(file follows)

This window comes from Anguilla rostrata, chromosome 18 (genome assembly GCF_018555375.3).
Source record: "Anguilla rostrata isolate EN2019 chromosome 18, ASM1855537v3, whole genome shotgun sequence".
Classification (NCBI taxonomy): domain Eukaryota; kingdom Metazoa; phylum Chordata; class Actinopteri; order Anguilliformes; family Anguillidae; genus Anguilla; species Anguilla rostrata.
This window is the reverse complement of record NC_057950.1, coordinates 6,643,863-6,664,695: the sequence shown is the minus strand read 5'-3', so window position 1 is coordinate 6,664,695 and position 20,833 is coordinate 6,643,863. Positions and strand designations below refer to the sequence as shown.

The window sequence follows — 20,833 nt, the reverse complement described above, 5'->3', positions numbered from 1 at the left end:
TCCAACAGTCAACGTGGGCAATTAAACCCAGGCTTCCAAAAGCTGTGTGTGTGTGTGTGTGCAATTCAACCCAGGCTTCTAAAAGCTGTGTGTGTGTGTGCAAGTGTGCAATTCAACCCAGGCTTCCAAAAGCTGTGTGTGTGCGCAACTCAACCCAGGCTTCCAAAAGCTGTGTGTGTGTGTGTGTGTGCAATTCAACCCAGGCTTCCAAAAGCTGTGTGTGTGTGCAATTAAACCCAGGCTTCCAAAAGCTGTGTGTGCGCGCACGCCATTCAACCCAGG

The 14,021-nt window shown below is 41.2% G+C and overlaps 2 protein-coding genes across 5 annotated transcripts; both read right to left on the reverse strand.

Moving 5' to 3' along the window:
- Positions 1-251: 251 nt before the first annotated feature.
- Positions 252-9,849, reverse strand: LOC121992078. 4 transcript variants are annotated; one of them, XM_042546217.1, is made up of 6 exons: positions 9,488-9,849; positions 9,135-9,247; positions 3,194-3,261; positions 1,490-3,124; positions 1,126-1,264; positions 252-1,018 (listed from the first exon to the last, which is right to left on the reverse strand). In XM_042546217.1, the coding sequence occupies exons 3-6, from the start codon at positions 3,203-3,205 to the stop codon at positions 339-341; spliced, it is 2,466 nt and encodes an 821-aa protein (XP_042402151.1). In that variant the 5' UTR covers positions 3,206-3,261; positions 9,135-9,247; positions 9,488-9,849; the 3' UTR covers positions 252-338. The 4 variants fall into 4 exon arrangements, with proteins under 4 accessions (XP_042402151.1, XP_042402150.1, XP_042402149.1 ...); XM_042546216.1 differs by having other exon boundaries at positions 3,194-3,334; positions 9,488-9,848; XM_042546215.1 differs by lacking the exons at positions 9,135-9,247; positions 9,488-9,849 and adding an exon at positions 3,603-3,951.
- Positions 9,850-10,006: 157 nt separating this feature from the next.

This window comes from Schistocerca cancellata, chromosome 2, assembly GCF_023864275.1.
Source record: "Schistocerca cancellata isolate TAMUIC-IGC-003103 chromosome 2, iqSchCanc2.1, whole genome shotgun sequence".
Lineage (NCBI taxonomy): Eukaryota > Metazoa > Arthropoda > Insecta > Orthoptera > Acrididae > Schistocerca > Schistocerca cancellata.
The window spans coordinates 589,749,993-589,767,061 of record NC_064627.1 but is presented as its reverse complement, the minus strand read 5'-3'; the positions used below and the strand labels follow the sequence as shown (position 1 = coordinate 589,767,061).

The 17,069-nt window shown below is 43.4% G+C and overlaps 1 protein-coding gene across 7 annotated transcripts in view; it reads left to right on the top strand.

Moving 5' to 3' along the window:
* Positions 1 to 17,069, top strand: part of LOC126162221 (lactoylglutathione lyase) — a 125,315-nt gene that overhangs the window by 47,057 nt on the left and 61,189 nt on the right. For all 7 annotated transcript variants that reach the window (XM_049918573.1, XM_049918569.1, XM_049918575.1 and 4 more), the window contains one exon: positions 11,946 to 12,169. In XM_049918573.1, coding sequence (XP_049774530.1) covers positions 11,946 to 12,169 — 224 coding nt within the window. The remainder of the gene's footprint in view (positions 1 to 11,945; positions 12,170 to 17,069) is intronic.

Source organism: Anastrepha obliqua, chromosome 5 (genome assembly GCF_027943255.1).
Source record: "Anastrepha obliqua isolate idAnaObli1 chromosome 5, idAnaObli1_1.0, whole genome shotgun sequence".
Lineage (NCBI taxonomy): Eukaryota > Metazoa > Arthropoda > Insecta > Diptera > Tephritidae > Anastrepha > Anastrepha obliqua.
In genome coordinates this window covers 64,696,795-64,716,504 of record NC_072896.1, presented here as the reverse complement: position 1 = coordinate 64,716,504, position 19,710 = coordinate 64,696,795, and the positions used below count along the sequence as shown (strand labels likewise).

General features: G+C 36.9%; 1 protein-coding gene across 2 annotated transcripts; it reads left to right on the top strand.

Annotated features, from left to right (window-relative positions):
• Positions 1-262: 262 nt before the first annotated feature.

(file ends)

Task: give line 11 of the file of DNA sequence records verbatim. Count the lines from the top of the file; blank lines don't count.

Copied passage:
- Positions 9,850-10,006: 157 nt separating this feature from the next.